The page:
As part of the diagnostic workup for memory complaints, your doctor may offer to perform a procedure called lumbar puncture. This examination is performed routinely in neurology consultations. During this procedure a small sample of cerebrospinal fluid (CSF) will be collected.
The testing of this sample will measure markers of neurologic disorders. Results obtained by this testing can help with establishing the correct diagnosis and manage the disease appropriately.
Cerebrospinal fluid (CSF) is the liquid surrounding the brain and spinal cord. It is produced continuously and in large quantities by a network of blood vessels in the brain.
Collection of a small amount of CSF from the lower back usually does not affect the brain or the spinal cord.
No specific preparation is necessary. You will need to give consent for the test to be performed. Your doctor will give the precise instructions to follow.
It usually lasts about fifteen minutes.
You come in the morning at the day hospital or in the office.
First, your back will be cleaned and anesthetic is applied. Collection is done while sitting or lying on the side, the back as round as possible in order to properly release the lower back.
During the procedure a few milliliters (a very small amount) of cerebrospinal fluid will be collected by inserting a very fine needle into a space between the vertebrae in your lower back.
After the procedure, you should plan to rest for several hours, to prevent fluid from leaking around the site of the puncture. You will not need to lie flat on your back the entire time.
The medical staff / personnel will guide you through the entire procedure.
Lumbar puncture is performed under local anesthesia. Lumbar puncture is usually painless. More rarely, it can be painful if the puncture site is inaccessible or osteoarthritis is present. Your doctor will assess the safety and feasibility of performing the procedure beforehand.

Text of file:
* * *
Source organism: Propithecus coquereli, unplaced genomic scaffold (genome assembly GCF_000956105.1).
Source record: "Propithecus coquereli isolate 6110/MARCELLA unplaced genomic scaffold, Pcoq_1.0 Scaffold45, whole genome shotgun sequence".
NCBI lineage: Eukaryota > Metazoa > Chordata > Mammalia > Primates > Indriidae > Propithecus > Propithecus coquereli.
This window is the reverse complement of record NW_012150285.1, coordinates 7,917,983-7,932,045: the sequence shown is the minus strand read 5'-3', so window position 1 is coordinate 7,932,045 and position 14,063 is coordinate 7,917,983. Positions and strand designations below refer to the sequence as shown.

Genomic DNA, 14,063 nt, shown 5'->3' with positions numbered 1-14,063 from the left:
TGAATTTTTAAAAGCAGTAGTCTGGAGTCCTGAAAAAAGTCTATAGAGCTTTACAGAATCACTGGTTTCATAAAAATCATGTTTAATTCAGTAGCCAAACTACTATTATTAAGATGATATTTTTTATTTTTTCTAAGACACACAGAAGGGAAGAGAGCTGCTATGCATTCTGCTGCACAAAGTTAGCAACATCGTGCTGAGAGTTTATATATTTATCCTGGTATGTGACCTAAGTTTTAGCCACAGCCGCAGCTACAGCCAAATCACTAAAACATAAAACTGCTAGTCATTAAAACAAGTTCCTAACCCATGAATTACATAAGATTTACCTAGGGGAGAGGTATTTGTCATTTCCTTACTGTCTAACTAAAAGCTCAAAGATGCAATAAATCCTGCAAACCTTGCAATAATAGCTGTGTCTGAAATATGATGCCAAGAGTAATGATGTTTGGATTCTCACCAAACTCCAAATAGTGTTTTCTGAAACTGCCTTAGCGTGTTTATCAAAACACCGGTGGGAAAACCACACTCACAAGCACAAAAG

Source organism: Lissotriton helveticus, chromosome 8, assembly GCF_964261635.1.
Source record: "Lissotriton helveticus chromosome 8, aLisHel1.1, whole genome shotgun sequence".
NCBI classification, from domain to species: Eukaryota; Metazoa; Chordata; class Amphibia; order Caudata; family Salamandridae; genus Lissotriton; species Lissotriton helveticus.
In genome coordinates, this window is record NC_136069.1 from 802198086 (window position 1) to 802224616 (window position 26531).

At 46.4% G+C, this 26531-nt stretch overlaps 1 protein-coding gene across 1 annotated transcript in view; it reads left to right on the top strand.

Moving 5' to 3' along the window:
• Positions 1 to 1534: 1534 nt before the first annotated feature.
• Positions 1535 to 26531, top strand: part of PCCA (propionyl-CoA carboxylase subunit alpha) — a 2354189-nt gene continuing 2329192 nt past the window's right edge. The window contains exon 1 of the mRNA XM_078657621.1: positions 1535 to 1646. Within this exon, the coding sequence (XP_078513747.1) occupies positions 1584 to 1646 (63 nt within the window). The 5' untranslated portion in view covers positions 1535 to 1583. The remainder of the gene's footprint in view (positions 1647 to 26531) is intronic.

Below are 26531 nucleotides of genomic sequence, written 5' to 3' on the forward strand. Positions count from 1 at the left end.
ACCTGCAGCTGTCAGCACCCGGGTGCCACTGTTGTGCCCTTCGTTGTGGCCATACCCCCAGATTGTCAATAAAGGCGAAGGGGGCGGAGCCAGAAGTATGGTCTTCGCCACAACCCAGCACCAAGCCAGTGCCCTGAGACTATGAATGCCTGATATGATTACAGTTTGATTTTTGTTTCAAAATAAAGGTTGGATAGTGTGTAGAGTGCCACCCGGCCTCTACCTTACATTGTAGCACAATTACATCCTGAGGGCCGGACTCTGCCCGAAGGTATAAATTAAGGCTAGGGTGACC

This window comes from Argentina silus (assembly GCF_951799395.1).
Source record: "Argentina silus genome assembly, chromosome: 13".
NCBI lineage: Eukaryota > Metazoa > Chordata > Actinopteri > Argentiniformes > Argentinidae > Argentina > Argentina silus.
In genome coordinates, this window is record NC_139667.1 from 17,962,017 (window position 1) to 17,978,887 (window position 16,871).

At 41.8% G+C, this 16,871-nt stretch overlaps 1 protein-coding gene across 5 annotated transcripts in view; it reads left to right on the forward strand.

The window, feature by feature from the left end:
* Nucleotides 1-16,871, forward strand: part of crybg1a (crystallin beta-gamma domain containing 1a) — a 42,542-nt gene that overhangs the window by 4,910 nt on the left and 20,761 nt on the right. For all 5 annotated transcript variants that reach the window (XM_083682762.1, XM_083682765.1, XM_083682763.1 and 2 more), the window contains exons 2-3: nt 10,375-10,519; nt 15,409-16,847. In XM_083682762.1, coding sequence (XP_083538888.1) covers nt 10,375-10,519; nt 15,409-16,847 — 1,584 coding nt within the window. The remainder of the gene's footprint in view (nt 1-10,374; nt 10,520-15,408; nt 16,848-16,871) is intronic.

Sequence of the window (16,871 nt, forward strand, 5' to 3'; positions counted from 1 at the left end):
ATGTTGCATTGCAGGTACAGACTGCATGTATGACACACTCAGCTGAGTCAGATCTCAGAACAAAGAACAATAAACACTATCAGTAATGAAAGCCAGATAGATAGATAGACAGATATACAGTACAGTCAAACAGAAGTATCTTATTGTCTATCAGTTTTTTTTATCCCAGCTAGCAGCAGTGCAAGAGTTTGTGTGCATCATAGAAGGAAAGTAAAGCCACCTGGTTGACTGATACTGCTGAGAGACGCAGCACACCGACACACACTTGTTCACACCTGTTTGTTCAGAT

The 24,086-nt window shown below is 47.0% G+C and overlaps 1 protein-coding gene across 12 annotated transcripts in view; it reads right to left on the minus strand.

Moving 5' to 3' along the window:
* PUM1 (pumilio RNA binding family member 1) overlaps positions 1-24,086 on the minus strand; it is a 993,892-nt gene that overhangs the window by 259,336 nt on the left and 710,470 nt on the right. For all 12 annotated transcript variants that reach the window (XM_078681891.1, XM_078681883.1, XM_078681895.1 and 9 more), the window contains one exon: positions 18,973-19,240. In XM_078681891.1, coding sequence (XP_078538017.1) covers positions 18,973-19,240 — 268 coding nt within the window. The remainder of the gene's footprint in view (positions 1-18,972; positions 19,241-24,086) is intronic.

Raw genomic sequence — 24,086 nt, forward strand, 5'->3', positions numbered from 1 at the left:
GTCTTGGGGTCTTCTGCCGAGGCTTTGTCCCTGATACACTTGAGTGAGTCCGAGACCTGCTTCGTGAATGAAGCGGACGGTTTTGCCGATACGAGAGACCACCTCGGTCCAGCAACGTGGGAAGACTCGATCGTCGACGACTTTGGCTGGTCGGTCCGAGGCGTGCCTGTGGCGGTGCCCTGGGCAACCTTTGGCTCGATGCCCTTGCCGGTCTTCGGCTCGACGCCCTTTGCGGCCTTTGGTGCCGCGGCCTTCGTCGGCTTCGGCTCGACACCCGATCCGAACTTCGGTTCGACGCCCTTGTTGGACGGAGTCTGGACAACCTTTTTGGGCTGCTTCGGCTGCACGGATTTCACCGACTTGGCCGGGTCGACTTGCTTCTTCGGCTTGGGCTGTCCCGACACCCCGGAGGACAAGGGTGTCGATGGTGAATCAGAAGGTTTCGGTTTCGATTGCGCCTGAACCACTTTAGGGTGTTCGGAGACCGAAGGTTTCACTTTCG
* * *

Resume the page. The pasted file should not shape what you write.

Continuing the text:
This test is more dangerous for people with:
To confirm the safety and feasibility of performing the lumbar puncture, the doctor will ask about your medical history and treatments and may order additional blood test.
In less than 10% of cases, headaches can occur within 24 hours after the puncture. The pain can increase when standing and disappear when lying down. Rarely, bleeding into the spinal canal or around the brain, and infection introduced by the needle can occur.
Preventive measures will be implemented at the time of collection to avoid and/or reduce the occurrence of pain, bleeding and infection.
Never hesitate to ask questions to the medical staff.
The content above was prepared by neurologists in the Memory Centers in order to inform patients before cerebrospinal fluid collection. The physician performing the lumbar puncture is exclusively responsible for this intervention.